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All Roads Lead to Home

In Mississippi, a transport program administered by veterinary students is saving lives

  • Are we there yet? Four pups who made the first trip north with the Homeward Bound program survey their new terrain. Donald Caulfield

It was loud on the drive, and by the time our little caravan reached New York, it smelled bad, too—pungent, stale-vomit bad. The puppies were carsick, and most of them had relieved themselves in their crates, even though we’d stopped every few hours to walk them and scrub down their cages as best we could. We had put a few crates in the front seat of Megan’s Blazer, and inside it, an adorable Lab pup named Buttercup had recently had a bowel movement, and every time Megan would glance over at the dog, she would wag her tail and splatter a little poop on the dashboard and onto Megan. It was very gross.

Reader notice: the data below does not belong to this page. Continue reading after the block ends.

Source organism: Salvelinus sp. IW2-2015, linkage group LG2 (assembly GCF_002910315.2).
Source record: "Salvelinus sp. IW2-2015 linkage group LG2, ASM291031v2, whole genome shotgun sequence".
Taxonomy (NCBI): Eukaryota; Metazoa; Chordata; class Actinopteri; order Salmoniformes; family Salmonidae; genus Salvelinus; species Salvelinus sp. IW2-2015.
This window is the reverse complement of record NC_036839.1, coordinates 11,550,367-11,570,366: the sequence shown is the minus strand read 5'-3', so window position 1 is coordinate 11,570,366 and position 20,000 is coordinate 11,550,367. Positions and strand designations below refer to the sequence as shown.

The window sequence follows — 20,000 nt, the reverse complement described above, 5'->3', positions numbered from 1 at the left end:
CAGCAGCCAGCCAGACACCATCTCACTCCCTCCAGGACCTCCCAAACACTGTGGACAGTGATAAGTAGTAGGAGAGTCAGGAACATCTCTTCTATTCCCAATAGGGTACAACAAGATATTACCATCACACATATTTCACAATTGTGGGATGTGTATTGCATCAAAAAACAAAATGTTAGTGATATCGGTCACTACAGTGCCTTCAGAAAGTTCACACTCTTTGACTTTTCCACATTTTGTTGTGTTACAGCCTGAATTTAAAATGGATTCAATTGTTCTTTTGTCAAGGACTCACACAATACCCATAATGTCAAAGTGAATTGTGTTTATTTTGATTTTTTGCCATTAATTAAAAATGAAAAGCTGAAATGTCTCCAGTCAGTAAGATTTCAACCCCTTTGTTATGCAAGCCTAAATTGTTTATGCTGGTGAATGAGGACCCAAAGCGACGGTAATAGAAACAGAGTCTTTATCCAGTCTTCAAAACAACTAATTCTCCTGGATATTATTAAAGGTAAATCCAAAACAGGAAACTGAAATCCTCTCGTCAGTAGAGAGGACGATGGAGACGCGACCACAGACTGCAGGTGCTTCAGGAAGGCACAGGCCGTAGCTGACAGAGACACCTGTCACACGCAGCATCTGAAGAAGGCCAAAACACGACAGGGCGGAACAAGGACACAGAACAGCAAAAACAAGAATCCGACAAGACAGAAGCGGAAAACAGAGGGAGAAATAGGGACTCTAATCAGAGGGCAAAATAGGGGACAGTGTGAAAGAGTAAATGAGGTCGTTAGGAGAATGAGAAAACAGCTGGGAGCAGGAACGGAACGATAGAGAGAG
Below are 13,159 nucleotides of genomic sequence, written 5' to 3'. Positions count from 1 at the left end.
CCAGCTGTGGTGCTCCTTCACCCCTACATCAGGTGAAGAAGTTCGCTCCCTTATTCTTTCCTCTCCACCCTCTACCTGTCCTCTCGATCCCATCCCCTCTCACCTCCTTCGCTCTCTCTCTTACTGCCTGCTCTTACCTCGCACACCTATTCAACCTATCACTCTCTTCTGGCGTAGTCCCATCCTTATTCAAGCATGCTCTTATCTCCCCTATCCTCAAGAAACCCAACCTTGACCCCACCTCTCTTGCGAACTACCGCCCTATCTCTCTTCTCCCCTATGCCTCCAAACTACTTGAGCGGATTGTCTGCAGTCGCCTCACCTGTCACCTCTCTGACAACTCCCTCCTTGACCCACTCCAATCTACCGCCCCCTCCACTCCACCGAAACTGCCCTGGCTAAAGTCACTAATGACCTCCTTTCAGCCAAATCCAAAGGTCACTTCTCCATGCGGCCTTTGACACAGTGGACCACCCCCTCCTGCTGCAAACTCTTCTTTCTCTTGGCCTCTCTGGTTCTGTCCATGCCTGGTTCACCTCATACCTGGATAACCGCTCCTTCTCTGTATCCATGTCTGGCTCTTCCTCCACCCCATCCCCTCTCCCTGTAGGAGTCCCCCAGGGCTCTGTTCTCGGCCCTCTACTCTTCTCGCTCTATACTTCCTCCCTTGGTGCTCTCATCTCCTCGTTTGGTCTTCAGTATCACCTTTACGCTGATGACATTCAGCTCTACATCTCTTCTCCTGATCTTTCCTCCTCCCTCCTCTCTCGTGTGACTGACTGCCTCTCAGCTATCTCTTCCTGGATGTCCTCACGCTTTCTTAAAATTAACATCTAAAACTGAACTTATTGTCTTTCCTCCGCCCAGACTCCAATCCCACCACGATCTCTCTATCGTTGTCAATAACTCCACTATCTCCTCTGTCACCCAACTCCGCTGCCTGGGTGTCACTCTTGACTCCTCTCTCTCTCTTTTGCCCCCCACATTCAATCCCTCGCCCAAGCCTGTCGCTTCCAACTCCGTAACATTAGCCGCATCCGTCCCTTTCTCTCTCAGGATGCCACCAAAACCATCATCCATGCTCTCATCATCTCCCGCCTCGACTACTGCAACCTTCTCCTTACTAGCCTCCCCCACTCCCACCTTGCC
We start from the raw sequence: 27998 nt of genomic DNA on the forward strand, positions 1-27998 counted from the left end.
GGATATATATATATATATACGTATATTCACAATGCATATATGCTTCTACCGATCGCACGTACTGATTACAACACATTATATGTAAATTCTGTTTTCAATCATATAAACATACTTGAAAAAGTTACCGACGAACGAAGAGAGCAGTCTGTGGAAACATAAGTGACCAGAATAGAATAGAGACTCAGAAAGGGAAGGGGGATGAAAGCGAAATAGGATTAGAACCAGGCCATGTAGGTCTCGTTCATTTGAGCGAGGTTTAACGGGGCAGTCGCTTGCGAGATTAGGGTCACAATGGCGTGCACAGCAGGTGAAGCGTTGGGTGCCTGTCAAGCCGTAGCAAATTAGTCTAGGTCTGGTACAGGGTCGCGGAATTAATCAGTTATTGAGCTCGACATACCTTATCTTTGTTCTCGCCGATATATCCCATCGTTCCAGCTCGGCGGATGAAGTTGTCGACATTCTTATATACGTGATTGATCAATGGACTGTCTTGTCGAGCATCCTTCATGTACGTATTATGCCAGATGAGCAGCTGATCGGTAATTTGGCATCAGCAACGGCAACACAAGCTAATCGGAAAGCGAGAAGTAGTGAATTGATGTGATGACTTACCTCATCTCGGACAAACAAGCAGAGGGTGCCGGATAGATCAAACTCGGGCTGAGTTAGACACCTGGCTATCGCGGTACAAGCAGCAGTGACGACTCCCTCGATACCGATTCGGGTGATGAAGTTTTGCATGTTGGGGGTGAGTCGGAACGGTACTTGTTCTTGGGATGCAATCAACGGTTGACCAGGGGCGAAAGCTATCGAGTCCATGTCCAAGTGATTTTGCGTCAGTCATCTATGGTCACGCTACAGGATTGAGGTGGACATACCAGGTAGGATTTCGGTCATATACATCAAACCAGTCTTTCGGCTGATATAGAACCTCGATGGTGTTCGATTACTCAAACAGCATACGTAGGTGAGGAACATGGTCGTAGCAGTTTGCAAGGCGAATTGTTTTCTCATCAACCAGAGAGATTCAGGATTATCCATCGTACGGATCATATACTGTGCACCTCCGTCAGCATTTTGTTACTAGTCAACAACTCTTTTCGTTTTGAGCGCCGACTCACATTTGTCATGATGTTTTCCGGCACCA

With all the stops for potty breaks, a trip that usually takes 17 hours took us about 28. We were tired, so wearily tired. But by the time we crossed the Tappan Zee Bridge over the Hudson River, we only had 30 miles left to go after a long, 1,200-mile drive from Starkville, Miss., and 26 puppies were counting on us to ignore the smell, the yipping, and our own exhaustion.

The things we do for love!

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